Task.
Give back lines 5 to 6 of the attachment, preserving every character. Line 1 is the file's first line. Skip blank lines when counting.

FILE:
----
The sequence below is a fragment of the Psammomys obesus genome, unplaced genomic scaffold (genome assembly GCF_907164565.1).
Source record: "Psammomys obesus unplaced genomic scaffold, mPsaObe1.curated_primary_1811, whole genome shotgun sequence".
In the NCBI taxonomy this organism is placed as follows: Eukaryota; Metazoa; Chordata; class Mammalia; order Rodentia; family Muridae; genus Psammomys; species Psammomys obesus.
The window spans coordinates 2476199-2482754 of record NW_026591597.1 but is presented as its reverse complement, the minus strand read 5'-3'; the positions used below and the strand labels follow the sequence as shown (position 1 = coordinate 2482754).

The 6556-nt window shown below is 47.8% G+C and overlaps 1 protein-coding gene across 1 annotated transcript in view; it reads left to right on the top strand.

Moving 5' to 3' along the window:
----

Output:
The 6556-nt window shown below is 47.8% G+C and overlaps 1 protein-coding gene across 1 annotated transcript in view; it reads left to right on the top strand.

Moving 5' to 3' along the window: